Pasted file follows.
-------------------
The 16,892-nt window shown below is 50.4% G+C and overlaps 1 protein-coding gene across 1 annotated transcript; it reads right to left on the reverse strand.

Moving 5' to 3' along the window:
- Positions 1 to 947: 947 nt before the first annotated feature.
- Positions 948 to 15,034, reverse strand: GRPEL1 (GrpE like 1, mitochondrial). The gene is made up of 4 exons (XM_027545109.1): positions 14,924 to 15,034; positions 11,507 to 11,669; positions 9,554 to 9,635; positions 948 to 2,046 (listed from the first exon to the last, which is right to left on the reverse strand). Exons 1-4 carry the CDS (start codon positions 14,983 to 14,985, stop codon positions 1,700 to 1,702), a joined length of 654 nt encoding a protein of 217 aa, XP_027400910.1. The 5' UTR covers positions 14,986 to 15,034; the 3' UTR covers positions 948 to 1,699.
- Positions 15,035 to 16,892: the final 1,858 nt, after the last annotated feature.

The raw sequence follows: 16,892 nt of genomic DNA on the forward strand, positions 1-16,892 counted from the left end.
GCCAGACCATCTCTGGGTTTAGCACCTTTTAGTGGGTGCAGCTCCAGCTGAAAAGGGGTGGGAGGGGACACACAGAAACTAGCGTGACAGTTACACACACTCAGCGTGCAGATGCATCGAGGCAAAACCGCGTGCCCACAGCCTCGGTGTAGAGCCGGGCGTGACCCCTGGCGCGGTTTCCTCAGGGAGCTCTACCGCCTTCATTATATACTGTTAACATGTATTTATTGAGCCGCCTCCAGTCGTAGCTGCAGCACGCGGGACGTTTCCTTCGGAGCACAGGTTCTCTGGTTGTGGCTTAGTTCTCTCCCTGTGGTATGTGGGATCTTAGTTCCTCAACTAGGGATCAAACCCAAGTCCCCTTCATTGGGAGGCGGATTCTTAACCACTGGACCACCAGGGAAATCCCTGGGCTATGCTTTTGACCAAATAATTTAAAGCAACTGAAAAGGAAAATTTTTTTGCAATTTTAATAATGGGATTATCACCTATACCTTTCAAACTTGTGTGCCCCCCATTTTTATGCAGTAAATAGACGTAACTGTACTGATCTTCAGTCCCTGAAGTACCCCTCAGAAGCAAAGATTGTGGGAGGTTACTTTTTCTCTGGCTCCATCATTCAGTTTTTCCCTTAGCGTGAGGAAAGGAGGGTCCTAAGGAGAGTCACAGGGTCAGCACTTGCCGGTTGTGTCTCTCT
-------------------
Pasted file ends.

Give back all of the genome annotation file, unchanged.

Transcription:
The 16,892-nt window shown below is 50.4% G+C and overlaps 1 protein-coding gene across 1 annotated transcript; it reads right to left on the reverse strand.

Moving 5' to 3' along the window:
- Positions 1 to 947: 947 nt before the first annotated feature.
- Positions 948 to 15,034, reverse strand: GRPEL1 (GrpE like 1, mitochondrial). The gene is made up of 4 exons (XM_027545109.1): positions 14,924 to 15,034; positions 11,507 to 11,669; positions 9,554 to 9,635; positions 948 to 2,046 (listed from the first exon to the last, which is right to left on the reverse strand). Exons 1-4 carry the CDS (start codon positions 14,983 to 14,985, stop codon positions 1,700 to 1,702), a joined length of 654 nt encoding a protein of 217 aa, XP_027400910.1. The 5' UTR covers positions 14,986 to 15,034; the 3' UTR covers positions 948 to 1,699.
- Positions 15,035 to 16,892: the final 1,858 nt, after the last annotated feature.

The raw sequence follows: 16,892 nt of genomic DNA on the forward strand, positions 1-16,892 counted from the left end.
GCCAGACCATCTCTGGGTTTAGCACCTTTTAGTGGGTGCAGCTCCAGCTGAAAAGGGGTGGGAGGGGACACACAGAAACTAGCGTGACAGTTACACACACTCAGCGTGCAGATGCATCGAGGCAAAACCGCGTGCCCACAGCCTCGGTGTAGAGCCGGGCGTGACCCCTGGCGCGGTTTCCTCAGGGAGCTCTACCGCCTTCATTATATACTGTTAACATGTATTTATTGAGCCGCCTCCAGTCGTAGCTGCAGCACGCGGGACGTTTCCTTCGGAGCACAGGTTCTCTGGTTGTGGCTTAGTTCTCTCCCTGTGGTATGTGGGATCTTAGTTCCTCAACTAGGGATCAAACCCAAGTCCCCTTCATTGGGAGGCGGATTCTTAACCACTGGACCACCAGGGAAATCCCTGGGCTATGCTTTTGACCAAATAATTTAAAGCAACTGAAAAGGAAAATTTTTTTGCAATTTTAATAATGGGATTATCACCTATACCTTTCAAACTTGTGTGCCCCCCATTTTTATGCAGTAAATAGACGTAACTGTACTGATCTTCAGTCCCTGAAGTACCCCTCAGAAGCAAAGATTGTGGGAGGTTACTTTTTCTCTGGCTCCATCATTCAGTTTTTCCCTTAGCGTGAGGAAAGGAGGGTCCTAAGGAGAGTCACAGGGTCAGCACTTGCCGGTTGTGTCTCTCT